The Broad is Back!

June 14, 2007

Leaving on a jet plane

Filed under: ex-pats,New Broads,travel — by maggiec @ 2:38 pm

Pop songs from the 60s, the period of my early childhood, have long provided a sound track for my life. I find phrases popping through my head at the oddest times. And right now it’s Peter, Paul and Mary I am hearing in the background music of my life.

As I write this, I am literally sitting on a jet plane, and like the singer of that song, I don’t know when I’ll be back again. Well, not for a while perhaps. I’m on the flight to my new life.

Now before I muse further on that new life, a word about airports. In those Internet questionnaires on “learn more about your friends” that ask about your least favorite place on earth, I always, always answer “airports”. They are ghastly places, where time goes into a warp tunnel. And now thanks to new security measures, they are uncomfortable and expensive time warp tunnels.

And is it me, or are most major American airports interchangeable? Transferring at Chicago’s O’Hare today, I all of a sudden couldn’t remember if I was in Chicago or Newark. At least when I’m traveling in Europe or Asia, the language clues me into where I am. This isn’t a bad thing, per se, but it certainly adds to the sense of dislocation and unreality. The sense of being lost.

I know that airports, as annoying as they are, have made it possible for me to live the life I live. I am losing one day to travel—dirty bathrooms shared with 100 other people, screwed up meal times, bad food—but when it’s all over it is only one day. Only a hundred year ago, that one miserable day would have been closer to one month of miserable days, no bathrooms, sometimes sketchy meal times, and bad food. So in some respects, I’m incredibly spoiled. And like all spoiled people, the more I have, the more I want. But if it weren’t for these little anterooms to hell, I couldn’t be an ex-pat. But enough moaning. On to the changes.

In the days leading up to this flight, I have been trying to figure out how I feel about it. Sometimes the word terrified comes to mind, but on reflection, I don’t think that’s it. I’m not really sure that this emotion I’m feeling is fear.

This is certainly a new experience. Every other time I’ve made a change, I’ve been going into the almost totally unknown. Now I’m going into something I know, but I don’t know. It’s been so many long years, and as Thomas Wolfe famously wrote, “You can’t go home again.” The downside of being an English scholar is that my brain is jammed to overflowing with literary allusions that sometimes scare me.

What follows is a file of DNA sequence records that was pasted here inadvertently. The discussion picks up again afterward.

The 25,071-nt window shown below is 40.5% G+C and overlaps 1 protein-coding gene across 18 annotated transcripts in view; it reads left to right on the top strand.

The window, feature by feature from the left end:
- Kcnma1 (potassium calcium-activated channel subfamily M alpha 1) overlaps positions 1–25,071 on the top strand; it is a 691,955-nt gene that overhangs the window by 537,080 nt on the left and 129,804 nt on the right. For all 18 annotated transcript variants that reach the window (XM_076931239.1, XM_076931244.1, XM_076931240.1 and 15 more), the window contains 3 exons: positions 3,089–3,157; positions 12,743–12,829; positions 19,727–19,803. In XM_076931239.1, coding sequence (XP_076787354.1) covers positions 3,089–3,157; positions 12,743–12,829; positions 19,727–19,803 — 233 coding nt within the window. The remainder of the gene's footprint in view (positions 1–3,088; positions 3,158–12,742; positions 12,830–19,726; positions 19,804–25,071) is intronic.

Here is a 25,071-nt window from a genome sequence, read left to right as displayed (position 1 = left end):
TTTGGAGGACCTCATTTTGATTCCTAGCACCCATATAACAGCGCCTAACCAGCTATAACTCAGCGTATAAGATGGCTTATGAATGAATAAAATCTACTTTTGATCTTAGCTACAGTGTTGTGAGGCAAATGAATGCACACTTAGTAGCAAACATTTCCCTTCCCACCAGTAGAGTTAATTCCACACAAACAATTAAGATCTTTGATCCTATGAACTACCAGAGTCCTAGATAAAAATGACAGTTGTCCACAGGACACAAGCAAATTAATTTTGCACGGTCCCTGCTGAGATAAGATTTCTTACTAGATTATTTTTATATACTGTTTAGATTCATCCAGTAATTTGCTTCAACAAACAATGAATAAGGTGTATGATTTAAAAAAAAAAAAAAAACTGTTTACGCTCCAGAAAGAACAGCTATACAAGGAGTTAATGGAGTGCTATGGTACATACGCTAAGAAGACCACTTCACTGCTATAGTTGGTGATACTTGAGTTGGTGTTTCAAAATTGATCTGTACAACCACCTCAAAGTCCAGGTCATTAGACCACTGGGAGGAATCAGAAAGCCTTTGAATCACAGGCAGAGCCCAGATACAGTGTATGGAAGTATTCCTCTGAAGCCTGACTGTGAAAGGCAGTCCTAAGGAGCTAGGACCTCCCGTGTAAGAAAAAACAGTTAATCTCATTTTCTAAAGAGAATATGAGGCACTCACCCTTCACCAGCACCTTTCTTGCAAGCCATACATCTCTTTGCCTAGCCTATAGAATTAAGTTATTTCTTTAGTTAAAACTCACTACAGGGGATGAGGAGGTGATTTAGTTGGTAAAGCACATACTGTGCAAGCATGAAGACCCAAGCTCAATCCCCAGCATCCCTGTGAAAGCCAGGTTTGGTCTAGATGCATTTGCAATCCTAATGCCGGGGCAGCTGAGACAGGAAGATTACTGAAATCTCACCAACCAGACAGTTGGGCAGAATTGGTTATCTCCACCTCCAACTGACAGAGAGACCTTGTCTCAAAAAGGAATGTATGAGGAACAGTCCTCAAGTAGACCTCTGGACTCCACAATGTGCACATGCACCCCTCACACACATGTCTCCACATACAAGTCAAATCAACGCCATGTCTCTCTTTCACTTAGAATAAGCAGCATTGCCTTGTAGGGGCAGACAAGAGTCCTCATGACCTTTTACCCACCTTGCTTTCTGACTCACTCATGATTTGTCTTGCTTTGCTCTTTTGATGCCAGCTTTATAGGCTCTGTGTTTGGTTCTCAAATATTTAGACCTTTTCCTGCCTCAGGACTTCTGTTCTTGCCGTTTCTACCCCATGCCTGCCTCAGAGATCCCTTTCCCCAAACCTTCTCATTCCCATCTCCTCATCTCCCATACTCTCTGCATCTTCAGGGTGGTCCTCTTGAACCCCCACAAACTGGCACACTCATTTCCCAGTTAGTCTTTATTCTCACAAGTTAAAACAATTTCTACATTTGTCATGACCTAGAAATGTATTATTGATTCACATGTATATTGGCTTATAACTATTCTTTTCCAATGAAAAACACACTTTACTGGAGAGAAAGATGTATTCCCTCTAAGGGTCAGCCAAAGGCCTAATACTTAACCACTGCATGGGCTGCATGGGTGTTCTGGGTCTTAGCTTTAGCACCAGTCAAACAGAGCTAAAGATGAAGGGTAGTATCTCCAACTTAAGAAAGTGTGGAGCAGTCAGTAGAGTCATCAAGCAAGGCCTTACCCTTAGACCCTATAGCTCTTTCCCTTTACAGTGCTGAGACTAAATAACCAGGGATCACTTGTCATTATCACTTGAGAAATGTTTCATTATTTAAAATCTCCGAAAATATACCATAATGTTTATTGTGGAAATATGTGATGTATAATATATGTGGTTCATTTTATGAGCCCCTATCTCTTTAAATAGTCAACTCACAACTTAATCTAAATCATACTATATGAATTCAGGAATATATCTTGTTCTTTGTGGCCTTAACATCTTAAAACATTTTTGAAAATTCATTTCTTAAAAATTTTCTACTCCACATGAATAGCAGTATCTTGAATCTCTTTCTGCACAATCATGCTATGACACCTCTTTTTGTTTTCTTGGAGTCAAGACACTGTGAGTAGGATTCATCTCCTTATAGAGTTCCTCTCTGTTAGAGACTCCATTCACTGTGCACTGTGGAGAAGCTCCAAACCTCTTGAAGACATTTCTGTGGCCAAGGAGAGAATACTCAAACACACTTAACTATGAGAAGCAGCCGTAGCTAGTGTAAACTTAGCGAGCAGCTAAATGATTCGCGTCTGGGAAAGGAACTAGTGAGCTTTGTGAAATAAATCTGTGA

Trepidation might be the nearest description for what I’m feeling. Will I be able to make the transition back? One story that ex-pats hear over and over again is the one about the American who went back to the States only to have to leave again. The fit was too uncomfortable. I do wonder if this will happen to me. And this isn’t just idle speculation on my part.

Once, back in the days when I was writing “A Broad Abroad,” a friend wrote to me and said “The America you remember isn’t here anymore. It’s an America of the past.” Sometimes when I’m visiting, I see that so clearly. Change is inevitable, of course, but not all change is to my tastes. And as I tell people who ask how I feel right now, sometimes it’s easier to be a fish out of water in a place where people expect you to not fit in. But in the US, people expect me to follow the program, to do what is expected. And from what I hear, being different, dissenting from the mainstream, is a frowned upon quality nowadays.

I wonder if this isn’t being overstated. It’s not that I don’t believe what I hear people saying. It’s more that I want to see it for myself, to make my own judgments.

So I guess on that account, this really is the start of something new, perhaps an adventure.

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6 Comments »

  1. I’m actually fascinated to hear what you think of it. Please blog it!
    I’m so excited you’re coming back. 🙂

    Comment by Emily — June 14, 2007 @ 7:59 pm |Reply

  2. Did you notice I was quoting you in the post? (And did you see my comment on 28 Days Later? That anonymous comment was me.) So let’s see what the future will bring!

    Comment by maggiec — June 15, 2007 @ 4:19 am |Reply

  3. Every home you’ve known will be changed and different when you return, but so will you. Hope your new adventure develops into something good…

    Comment by Åsa — June 16, 2007 @ 12:15 am |Reply

  4. I wondered if that was me, because I remembered we talked about it — but surely I can’t be the only one! Makes me feel melodramatic. I saw your comment — Breakfast on Pluto is in my Netflix queue. Cillian Murphy is OK, but I’m not all excited or nothin’. *hugs*

    Comment by Emily — June 18, 2007 @ 9:25 am |Reply

  5. That really hits home!I have many of those same feelings yet I’ve never left. Maybe it’s only age and perspective. Alas, we must press on.

    Comment by Danny M — June 26, 2007 @ 1:01 am |Reply

  6. p.s. Welcome home!

    Comment by Danny M — June 26, 2007 @ 1:02 am |Reply


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